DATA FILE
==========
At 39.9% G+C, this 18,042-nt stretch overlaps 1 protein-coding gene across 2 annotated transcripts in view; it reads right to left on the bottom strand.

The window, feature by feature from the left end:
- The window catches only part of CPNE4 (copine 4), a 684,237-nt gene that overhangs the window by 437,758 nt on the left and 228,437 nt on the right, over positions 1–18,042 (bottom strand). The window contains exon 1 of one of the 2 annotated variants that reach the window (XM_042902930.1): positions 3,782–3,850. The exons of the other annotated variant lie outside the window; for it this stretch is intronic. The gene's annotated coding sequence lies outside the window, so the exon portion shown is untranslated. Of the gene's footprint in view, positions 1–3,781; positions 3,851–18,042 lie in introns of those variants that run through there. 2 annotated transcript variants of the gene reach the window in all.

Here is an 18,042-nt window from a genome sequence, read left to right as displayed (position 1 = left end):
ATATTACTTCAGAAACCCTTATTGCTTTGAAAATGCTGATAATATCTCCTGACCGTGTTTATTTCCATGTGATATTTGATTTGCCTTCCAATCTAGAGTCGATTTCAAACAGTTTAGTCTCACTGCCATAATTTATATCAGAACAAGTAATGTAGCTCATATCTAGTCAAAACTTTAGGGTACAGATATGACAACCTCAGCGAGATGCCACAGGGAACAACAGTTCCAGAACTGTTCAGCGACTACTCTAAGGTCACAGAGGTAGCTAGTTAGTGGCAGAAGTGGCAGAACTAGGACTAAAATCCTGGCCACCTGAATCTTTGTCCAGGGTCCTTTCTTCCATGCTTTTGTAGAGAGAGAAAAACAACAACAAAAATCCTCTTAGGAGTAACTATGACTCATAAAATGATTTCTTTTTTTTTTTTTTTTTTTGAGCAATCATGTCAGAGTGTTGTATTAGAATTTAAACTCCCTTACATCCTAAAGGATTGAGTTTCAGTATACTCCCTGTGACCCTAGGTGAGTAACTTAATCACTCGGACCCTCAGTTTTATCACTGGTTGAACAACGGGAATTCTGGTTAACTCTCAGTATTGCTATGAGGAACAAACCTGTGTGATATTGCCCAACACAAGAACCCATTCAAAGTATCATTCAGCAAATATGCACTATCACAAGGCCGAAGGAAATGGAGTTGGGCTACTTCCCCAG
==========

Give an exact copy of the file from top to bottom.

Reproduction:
At 39.9% G+C, this 18,042-nt stretch overlaps 1 protein-coding gene across 2 annotated transcripts in view; it reads right to left on the bottom strand.

The window, feature by feature from the left end:
- The window catches only part of CPNE4 (copine 4), a 684,237-nt gene that overhangs the window by 437,758 nt on the left and 228,437 nt on the right, over positions 1–18,042 (bottom strand). The window contains exon 1 of one of the 2 annotated variants that reach the window (XM_042902930.1): positions 3,782–3,850. The exons of the other annotated variant lie outside the window; for it this stretch is intronic. The gene's annotated coding sequence lies outside the window, so the exon portion shown is untranslated. Of the gene's footprint in view, positions 1–3,781; positions 3,851–18,042 lie in introns of those variants that run through there. 2 annotated transcript variants of the gene reach the window in all.

Here is an 18,042-nt window from a genome sequence, read left to right as displayed (position 1 = left end):
ATATTACTTCAGAAACCCTTATTGCTTTGAAAATGCTGATAATATCTCCTGACCGTGTTTATTTCCATGTGATATTTGATTTGCCTTCCAATCTAGAGTCGATTTCAAACAGTTTAGTCTCACTGCCATAATTTATATCAGAACAAGTAATGTAGCTCATATCTAGTCAAAACTTTAGGGTACAGATATGACAACCTCAGCGAGATGCCACAGGGAACAACAGTTCCAGAACTGTTCAGCGACTACTCTAAGGTCACAGAGGTAGCTAGTTAGTGGCAGAAGTGGCAGAACTAGGACTAAAATCCTGGCCACCTGAATCTTTGTCCAGGGTCCTTTCTTCCATGCTTTTGTAGAGAGAGAAAAACAACAACAAAAATCCTCTTAGGAGTAACTATGACTCATAAAATGATTTCTTTTTTTTTTTTTTTTTTTGAGCAATCATGTCAGAGTGTTGTATTAGAATTTAAACTCCCTTACATCCTAAAGGATTGAGTTTCAGTATACTCCCTGTGACCCTAGGTGAGTAACTTAATCACTCGGACCCTCAGTTTTATCACTGGTTGAACAACGGGAATTCTGGTTAACTCTCAGTATTGCTATGAGGAACAAACCTGTGTGATATTGCCCAACACAAGAACCCATTCAAAGTATCATTCAGCAAATATGCACTATCACAAGGCCGAAGGAAATGGAGTTGGGCTACTTCCCCAG